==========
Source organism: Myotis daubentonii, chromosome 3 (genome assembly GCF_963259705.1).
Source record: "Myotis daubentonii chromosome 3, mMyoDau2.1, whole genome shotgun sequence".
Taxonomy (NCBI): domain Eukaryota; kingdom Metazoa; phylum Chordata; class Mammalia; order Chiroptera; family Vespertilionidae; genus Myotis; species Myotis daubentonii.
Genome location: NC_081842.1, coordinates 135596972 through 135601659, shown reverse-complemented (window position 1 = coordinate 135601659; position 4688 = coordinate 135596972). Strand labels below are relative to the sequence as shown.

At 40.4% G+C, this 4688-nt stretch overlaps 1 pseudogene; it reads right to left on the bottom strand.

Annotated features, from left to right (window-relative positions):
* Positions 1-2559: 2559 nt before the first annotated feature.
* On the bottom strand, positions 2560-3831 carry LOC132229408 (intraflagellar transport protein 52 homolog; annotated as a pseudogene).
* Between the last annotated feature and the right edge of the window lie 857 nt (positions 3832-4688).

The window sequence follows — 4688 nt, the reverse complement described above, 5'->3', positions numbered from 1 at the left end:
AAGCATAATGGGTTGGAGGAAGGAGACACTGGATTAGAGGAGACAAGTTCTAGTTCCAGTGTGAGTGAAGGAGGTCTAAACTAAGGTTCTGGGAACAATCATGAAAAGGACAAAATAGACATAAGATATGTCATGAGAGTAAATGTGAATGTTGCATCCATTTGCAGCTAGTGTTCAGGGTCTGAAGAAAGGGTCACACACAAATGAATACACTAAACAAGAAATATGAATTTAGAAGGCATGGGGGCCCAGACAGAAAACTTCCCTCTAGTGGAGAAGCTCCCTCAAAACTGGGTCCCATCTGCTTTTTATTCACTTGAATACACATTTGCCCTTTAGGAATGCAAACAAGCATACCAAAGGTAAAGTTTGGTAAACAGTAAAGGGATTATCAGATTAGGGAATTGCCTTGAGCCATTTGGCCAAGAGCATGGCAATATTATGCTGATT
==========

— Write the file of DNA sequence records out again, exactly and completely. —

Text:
Source organism: Myotis daubentonii, chromosome 3 (genome assembly GCF_963259705.1).
Source record: "Myotis daubentonii chromosome 3, mMyoDau2.1, whole genome shotgun sequence".
Taxonomy (NCBI): domain Eukaryota; kingdom Metazoa; phylum Chordata; class Mammalia; order Chiroptera; family Vespertilionidae; genus Myotis; species Myotis daubentonii.
Genome location: NC_081842.1, coordinates 135596972 through 135601659, shown reverse-complemented (window position 1 = coordinate 135601659; position 4688 = coordinate 135596972). Strand labels below are relative to the sequence as shown.

At 40.4% G+C, this 4688-nt stretch overlaps 1 pseudogene; it reads right to left on the bottom strand.

Annotated features, from left to right (window-relative positions):
* Positions 1-2559: 2559 nt before the first annotated feature.
* On the bottom strand, positions 2560-3831 carry LOC132229408 (intraflagellar transport protein 52 homolog; annotated as a pseudogene).
* Between the last annotated feature and the right edge of the window lie 857 nt (positions 3832-4688).

The window sequence follows — 4688 nt, the reverse complement described above, 5'->3', positions numbered from 1 at the left end:
AAGCATAATGGGTTGGAGGAAGGAGACACTGGATTAGAGGAGACAAGTTCTAGTTCCAGTGTGAGTGAAGGAGGTCTAAACTAAGGTTCTGGGAACAATCATGAAAAGGACAAAATAGACATAAGATATGTCATGAGAGTAAATGTGAATGTTGCATCCATTTGCAGCTAGTGTTCAGGGTCTGAAGAAAGGGTCACACACAAATGAATACACTAAACAAGAAATATGAATTTAGAAGGCATGGGGGCCCAGACAGAAAACTTCCCTCTAGTGGAGAAGCTCCCTCAAAACTGGGTCCCATCTGCTTTTTATTCACTTGAATACACATTTGCCCTTTAGGAATGCAAACAAGCATACCAAAGGTAAAGTTTGGTAAACAGTAAAGGGATTATCAGATTAGGGAATTGCCTTGAGCCATTTGGCCAAGAGCATGGCAATATTATGCTGATT